Congressman Valadao Introduces Bill to Combat and Treat Substance Use Disorder
Congressman David G. Valadao (CA-22) and Congressman Robert Garcia (CA-42) introduced the bipartisan Combatting Substance Use Disorder Act. The bill makes permanent a reporting requirement on substance use disorder (SUD) treatment and prevention services in the Medicaid beneficiary population.
WASHINGTON – Today, Congressman David G. Valadao (CA-22) and Congressman Robert Garcia (CA-42) introduced the bipartisan Combatting Substance Use Disorder Act. The bill makes permanent a reporting requirement on substance use disorder (SUD) treatment and prevention services in the Medicaid beneficiary population. This data, commonly referred to as the Transformed Medicaid Statistical Information System (T-MSIS) SUD Data Book, is critical in informing action on how to best address this public health crisis.
“Sadly, many Americans suffer with their mental health and substance use disorders,” said Congressman Valadao. “We can’t take action to fix an issue if we don’t have a full and accurate picture of how big the issue is. My bill helps to inform Congress, public health experts, and Medicaid providers about how to best meet the needs of individuals struggling with substance abuse.”
"I'm proud to be supporting this legislation to extend key provisions of the SUPPORT Act to make sure we have the best data available on substance use disorders, and mental health conditions,” said Congressman Garcia. “This will help make sure we have the tools to provide the best possible treatment to people who need it, and to continue to address the mental health crisis."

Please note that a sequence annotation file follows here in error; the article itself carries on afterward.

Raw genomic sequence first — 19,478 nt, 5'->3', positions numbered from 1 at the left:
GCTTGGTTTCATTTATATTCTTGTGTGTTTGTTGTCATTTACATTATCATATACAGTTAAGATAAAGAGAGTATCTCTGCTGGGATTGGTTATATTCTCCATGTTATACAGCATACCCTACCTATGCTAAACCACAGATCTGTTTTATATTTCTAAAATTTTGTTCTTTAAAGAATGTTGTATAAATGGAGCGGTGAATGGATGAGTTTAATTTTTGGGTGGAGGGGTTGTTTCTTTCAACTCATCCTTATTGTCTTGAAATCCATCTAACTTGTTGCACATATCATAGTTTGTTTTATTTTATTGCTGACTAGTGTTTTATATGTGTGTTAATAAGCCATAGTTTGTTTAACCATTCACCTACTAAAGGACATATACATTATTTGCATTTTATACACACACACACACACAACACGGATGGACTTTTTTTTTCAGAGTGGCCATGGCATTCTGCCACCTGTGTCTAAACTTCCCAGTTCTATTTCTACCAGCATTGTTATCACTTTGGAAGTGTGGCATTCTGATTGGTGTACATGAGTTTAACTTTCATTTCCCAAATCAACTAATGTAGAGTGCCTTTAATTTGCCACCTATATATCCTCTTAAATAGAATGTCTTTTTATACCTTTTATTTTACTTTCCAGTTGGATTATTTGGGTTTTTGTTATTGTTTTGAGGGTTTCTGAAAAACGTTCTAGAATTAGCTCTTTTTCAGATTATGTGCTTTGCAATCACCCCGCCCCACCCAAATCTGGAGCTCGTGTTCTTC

Background:In 2018, Congress passed the SUPPORT Act, which directs the U.S. Department of Health and Human Services to annually publish granular, behavioral health data on the prevalence of substance use disorders in the Medicaid beneficiary population, as well as the treatment services provided by Medicaid. This new dataset – commonly referred to as the Medicaid TMSIS Data Book – has helped close the data gap in our understanding of Medicaid’s role in covering such services. Disorders being tracked include alcohol, opioids, tobacco, cannabis, and stimulants. Treatments tracked include counseling, detox, emergency services, inpatient care, medication management, consultations, and peer/community support. The requirement for States and the Center for Medicaid & Medicaid Services to continue reporting and publishing this data will expire this year if Congress does not act to make this reporting requirement permanent.